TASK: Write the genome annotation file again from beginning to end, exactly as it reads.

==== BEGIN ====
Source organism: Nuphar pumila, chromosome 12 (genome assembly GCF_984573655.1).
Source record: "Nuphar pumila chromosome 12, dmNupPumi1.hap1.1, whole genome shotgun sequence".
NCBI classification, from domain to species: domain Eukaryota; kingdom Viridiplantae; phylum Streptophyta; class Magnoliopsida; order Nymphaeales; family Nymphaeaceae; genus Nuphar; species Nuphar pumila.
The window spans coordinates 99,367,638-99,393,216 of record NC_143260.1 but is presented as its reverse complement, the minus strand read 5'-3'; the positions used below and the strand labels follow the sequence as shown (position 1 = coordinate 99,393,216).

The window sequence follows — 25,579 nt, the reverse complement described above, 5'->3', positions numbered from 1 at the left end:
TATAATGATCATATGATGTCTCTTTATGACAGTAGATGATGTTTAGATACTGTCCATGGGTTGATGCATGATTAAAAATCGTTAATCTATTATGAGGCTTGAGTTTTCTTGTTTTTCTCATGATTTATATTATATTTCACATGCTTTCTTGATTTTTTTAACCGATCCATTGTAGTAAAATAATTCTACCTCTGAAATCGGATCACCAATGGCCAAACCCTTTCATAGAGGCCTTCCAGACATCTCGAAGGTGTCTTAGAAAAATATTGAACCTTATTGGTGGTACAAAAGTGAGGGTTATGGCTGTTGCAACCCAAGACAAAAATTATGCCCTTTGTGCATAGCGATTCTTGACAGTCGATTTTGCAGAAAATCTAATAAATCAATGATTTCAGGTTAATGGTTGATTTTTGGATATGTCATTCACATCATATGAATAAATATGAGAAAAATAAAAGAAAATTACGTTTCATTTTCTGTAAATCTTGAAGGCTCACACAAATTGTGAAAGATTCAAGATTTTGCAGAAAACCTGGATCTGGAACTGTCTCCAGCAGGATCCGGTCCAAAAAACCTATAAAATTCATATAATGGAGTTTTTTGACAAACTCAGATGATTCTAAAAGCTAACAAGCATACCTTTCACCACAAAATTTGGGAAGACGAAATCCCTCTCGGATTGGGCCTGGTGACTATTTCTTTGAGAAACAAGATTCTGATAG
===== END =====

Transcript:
Source organism: Nuphar pumila, chromosome 12 (genome assembly GCF_984573655.1).
Source record: "Nuphar pumila chromosome 12, dmNupPumi1.hap1.1, whole genome shotgun sequence".
NCBI classification, from domain to species: domain Eukaryota; kingdom Viridiplantae; phylum Streptophyta; class Magnoliopsida; order Nymphaeales; family Nymphaeaceae; genus Nuphar; species Nuphar pumila.
The window spans coordinates 99,367,638-99,393,216 of record NC_143260.1 but is presented as its reverse complement, the minus strand read 5'-3'; the positions used below and the strand labels follow the sequence as shown (position 1 = coordinate 99,393,216).

The window sequence follows — 25,579 nt, the reverse complement described above, 5'->3', positions numbered from 1 at the left end:
TATAATGATCATATGATGTCTCTTTATGACAGTAGATGATGTTTAGATACTGTCCATGGGTTGATGCATGATTAAAAATCGTTAATCTATTATGAGGCTTGAGTTTTCTTGTTTTTCTCATGATTTATATTATATTTCACATGCTTTCTTGATTTTTTTAACCGATCCATTGTAGTAAAATAATTCTACCTCTGAAATCGGATCACCAATGGCCAAACCCTTTCATAGAGGCCTTCCAGACATCTCGAAGGTGTCTTAGAAAAATATTGAACCTTATTGGTGGTACAAAAGTGAGGGTTATGGCTGTTGCAACCCAAGACAAAAATTATGCCCTTTGTGCATAGCGATTCTTGACAGTCGATTTTGCAGAAAATCTAATAAATCAATGATTTCAGGTTAATGGTTGATTTTTGGATATGTCATTCACATCATATGAATAAATATGAGAAAAATAAAAGAAAATTACGTTTCATTTTCTGTAAATCTTGAAGGCTCACACAAATTGTGAAAGATTCAAGATTTTGCAGAAAACCTGGATCTGGAACTGTCTCCAGCAGGATCCGGTCCAAAAAACCTATAAAATTCATATAATGGAGTTTTTTGACAAACTCAGATGATTCTAAAAGCTAACAAGCATACCTTTCACCACAAAATTTGGGAAGACGAAATCCCTCTCGGATTGGGCCTGGTGACTATTTCTTTGAGAAACAAGATTCTGATAG